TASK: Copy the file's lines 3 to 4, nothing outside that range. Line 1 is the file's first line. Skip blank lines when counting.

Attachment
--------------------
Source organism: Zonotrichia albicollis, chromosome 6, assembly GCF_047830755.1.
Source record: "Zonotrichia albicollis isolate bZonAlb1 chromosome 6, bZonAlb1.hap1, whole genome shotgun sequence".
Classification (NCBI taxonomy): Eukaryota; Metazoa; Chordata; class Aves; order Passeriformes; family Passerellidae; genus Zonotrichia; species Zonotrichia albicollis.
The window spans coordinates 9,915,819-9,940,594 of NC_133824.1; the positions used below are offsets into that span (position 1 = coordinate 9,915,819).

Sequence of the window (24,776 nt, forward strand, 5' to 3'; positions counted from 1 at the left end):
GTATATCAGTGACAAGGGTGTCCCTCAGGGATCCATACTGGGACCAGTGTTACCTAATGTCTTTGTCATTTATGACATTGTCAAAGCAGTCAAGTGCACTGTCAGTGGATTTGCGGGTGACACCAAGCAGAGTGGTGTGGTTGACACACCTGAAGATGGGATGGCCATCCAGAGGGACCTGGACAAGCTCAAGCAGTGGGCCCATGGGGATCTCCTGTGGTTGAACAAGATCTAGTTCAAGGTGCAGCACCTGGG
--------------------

Classification (NCBI taxonomy): Eukaryota; Metazoa; Chordata; class Aves; order Passeriformes; family Passerellidae; genus Zonotrichia; species Zonotrichia albicollis.
The window spans coordinates 9,915,819-9,940,594 of NC_133824.1; the positions used below are offsets into that span (position 1 = coordinate 9,915,819).